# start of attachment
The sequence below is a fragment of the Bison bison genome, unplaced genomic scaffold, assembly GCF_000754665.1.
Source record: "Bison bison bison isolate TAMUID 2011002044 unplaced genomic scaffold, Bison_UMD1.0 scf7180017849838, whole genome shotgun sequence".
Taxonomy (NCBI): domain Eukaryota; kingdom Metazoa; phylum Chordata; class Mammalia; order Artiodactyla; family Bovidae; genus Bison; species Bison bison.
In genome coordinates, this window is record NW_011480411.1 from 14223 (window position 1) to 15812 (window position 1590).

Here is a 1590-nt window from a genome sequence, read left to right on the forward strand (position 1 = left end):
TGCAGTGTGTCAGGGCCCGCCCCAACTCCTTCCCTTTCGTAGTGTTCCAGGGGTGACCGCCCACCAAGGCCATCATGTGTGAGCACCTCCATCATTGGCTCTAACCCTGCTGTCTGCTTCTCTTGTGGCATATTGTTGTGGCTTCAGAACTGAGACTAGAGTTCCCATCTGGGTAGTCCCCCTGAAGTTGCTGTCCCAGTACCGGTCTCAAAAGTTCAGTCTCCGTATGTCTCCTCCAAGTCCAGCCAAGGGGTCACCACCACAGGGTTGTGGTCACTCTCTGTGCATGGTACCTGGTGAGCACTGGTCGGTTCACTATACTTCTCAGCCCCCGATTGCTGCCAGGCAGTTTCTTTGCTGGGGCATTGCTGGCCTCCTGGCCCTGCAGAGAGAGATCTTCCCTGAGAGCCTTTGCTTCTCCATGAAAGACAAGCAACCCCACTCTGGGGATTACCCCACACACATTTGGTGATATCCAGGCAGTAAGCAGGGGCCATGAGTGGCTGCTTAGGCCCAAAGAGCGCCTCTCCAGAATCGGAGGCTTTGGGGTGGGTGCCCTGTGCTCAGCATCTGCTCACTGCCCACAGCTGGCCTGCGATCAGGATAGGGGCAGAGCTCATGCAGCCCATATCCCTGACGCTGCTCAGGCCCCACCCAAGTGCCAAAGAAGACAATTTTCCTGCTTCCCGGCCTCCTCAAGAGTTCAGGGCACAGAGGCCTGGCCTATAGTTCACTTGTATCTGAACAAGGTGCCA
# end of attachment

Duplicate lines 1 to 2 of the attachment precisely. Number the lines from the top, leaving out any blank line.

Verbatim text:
The sequence below is a fragment of the Bison bison genome, unplaced genomic scaffold, assembly GCF_000754665.1.
Source record: "Bison bison bison isolate TAMUID 2011002044 unplaced genomic scaffold, Bison_UMD1.0 scf7180017849838, whole genome shotgun sequence".